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Yandle: Uncertainty remains in U.S. economy

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In a report called The Economy at Halftime, economist Bruce Yandle said the U.S. economic outlook at the year’s midpoint is positive, “but with a heavy dose of uncertainty.”

“The unemployment rate is low, wages are rising a bit and GDP growth is hitting some strong marks, but U.S. policy battles over trade, deficits, immigration and foreign affairs offer heavy doses of uncertainty,” Yandle wrote in his June 2019 Economic Situation Report.

Yandle is Distinguished Adjunct Fellow for the Mercatus Center at George Mason University and dean emeritus of Clemson’s College of Business and Behavioral Science.

GDP growth for 2018 fell from a quarterly high point of more than 4% in the second quarter to 2.2% in the fourth quarter. Following a series of year-end shocks — government shutdown, interest rate increases and accelerating trade disputes — what had been a fast growth economy was trembling, the report said.

“However, the first GDP growth estimate for 2019’s first quarter arrived showing a handsome 3.2%. But policy uncertainty raised its ugly head again when, in early May, U.S. trade negotiations with China fell apart, equity markets swooned and investors shifted from equities to cash,” Yandle said in the report.

Later in May, weakness in industrial production and other national data led some forecasters to offer pale second-quarter GDP growth estimates, according to Yandle. “For example, retail sales fell in April, as did the Federal Reserve’s industrial production index for the third time in recent months. Along with the weaker data came a pessimistic assessment of the outlook for the U.S. freight market.”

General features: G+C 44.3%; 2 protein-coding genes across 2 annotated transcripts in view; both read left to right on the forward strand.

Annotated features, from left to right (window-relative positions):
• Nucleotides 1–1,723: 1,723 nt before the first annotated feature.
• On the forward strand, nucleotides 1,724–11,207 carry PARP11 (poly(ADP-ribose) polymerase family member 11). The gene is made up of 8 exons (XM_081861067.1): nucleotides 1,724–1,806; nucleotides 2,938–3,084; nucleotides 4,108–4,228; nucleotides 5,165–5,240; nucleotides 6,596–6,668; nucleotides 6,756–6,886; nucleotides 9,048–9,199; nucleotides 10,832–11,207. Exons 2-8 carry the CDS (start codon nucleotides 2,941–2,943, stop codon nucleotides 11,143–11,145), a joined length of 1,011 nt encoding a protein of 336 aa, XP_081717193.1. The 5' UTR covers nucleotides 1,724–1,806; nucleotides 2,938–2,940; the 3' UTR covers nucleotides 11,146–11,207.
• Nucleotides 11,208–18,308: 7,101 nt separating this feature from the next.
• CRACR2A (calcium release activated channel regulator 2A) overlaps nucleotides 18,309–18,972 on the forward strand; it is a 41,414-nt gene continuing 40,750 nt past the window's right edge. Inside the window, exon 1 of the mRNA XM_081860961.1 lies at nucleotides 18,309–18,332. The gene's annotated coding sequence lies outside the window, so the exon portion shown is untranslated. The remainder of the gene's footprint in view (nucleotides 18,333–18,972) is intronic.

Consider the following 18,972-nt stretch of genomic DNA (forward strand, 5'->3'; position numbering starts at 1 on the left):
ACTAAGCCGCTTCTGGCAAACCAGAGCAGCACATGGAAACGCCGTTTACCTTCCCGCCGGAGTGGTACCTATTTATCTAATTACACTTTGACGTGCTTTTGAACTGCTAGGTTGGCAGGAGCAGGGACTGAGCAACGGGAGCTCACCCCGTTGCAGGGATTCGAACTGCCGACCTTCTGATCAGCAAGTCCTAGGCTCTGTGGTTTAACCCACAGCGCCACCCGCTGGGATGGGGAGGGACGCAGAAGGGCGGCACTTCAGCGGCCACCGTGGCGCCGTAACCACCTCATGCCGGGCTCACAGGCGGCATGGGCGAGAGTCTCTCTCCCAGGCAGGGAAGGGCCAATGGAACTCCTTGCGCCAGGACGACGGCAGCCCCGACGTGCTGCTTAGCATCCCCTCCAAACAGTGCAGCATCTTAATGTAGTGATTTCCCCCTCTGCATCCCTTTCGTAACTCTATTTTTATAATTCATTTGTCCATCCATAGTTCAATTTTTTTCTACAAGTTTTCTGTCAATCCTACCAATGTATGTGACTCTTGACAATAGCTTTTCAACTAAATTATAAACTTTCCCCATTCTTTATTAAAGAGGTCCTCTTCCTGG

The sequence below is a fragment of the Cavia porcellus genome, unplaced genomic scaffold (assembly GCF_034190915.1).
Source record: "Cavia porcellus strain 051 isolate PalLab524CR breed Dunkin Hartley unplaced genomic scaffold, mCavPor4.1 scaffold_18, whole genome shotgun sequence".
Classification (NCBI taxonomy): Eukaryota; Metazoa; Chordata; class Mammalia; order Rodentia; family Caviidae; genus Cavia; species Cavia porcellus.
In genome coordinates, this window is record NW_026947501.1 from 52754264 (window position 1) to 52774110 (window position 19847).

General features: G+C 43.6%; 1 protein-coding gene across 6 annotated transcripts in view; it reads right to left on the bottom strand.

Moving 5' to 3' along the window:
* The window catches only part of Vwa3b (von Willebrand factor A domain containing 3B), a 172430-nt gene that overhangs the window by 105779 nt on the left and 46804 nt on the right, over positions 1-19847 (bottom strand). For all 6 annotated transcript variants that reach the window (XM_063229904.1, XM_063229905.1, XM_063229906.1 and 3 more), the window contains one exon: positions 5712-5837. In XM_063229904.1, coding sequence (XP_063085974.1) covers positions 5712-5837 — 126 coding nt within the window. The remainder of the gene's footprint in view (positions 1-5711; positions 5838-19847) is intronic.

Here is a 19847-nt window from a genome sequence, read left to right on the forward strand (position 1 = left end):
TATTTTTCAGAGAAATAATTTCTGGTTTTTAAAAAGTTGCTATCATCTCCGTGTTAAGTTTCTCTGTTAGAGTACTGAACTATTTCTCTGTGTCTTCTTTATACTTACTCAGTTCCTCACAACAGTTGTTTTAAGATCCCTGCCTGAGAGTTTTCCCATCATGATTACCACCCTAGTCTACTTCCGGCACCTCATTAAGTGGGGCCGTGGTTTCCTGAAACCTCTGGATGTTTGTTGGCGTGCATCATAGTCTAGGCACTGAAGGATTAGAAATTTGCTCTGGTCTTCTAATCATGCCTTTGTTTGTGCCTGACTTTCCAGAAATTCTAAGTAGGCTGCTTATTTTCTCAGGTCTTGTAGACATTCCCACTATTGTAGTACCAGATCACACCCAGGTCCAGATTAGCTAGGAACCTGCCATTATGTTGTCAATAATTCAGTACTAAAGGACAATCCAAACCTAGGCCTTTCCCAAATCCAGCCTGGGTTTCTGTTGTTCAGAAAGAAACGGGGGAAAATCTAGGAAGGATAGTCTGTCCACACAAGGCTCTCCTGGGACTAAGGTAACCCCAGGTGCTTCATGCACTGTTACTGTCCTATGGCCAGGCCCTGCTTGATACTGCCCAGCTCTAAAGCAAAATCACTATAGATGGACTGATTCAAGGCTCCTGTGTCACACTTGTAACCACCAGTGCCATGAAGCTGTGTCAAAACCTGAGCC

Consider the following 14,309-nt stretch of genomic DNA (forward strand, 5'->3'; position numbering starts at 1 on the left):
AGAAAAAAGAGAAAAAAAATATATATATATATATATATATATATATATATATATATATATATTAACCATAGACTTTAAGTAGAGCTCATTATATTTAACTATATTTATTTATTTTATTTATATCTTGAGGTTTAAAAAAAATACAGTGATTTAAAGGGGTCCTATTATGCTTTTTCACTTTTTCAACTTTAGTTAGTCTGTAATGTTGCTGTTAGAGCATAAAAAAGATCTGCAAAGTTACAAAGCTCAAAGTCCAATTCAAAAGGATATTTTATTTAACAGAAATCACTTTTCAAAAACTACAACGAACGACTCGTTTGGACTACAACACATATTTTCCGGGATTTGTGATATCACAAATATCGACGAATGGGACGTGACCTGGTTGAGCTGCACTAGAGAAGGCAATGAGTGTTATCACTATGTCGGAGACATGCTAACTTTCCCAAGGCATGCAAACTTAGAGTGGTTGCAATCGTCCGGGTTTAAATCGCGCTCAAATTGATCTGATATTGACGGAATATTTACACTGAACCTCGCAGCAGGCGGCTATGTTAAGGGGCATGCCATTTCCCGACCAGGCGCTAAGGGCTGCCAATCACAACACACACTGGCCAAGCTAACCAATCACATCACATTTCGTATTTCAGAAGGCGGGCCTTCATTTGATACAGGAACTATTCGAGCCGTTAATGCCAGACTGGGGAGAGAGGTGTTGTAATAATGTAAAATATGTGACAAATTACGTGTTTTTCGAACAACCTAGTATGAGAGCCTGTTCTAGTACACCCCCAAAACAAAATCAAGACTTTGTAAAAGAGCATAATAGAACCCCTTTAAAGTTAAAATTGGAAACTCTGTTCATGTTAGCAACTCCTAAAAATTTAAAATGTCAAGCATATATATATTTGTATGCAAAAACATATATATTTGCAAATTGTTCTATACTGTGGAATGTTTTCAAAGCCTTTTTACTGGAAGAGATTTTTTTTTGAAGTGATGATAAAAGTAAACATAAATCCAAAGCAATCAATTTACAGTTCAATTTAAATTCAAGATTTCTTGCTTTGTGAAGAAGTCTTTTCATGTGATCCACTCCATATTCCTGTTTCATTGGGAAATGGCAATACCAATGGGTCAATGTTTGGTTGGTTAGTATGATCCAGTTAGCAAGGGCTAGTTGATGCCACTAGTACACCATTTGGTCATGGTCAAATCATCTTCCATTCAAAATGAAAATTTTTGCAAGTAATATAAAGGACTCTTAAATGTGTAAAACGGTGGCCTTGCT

The reduced pace of the GDP is driven by two things, Yandle said. The first is Washington policy uncertainty associated with trade, monetary policy and foreign policy. The second is the limited supply and growing scarcity of qualified labor to fill growth-based jobs.

“These and other data led the New York Fed’s May 24 NowCasting report to list second-quarter GDP growth at 1.41%. On that same day, the Atlanta Fed’s GDPNow estimate came in at 1.3%,” Yandle writes in his report.

In past economic discussions, Yandle has referred to a Goldilocks economy, one where everything is “just right,” but warned of “the three bears returning home.”

“There is growing evidence that rising uncertainty regarding trade, interest rates and other government policies are making managers and owners of businesses hesitate and review the situation before making major new job-creating investments,” he said in January.

In this most recent report Yandle said of the Goldilocks economy: “I am not sure about Goldilocks, but I think it is safe to say that 2019’s growth will come in close to 2018’s 2.9% level. With all its ups and downs, I am expecting 2019’s GDP growth to register at 2.8%.”

As tariff talks continue, Yandle said, “the effects of trade war ripple across the entire economy in complex ways, through both direct and indirect effects.”

South Carolina’s economy is more international and export driven than the nation’s economy, Yandle said.

“Added to this is the fact that China, the chief target of U.S. tariff actions, is the No. 1 destination for S.C. exports. The ongoing trade war has already had a negative impact on the S.C. economy. I am hopeful that trade-war sword rattling will calm down in early 2019, and that U.S.-imposed tariffs and restrictions and other country retaliations will be relaxed,” he said.

The top four countries receiving goods from South Carolina are China, Germany, Canada and Mexico, “all of which have been singled out by the president,” Yandle said. “Our economy is wrapped up in a global network.”

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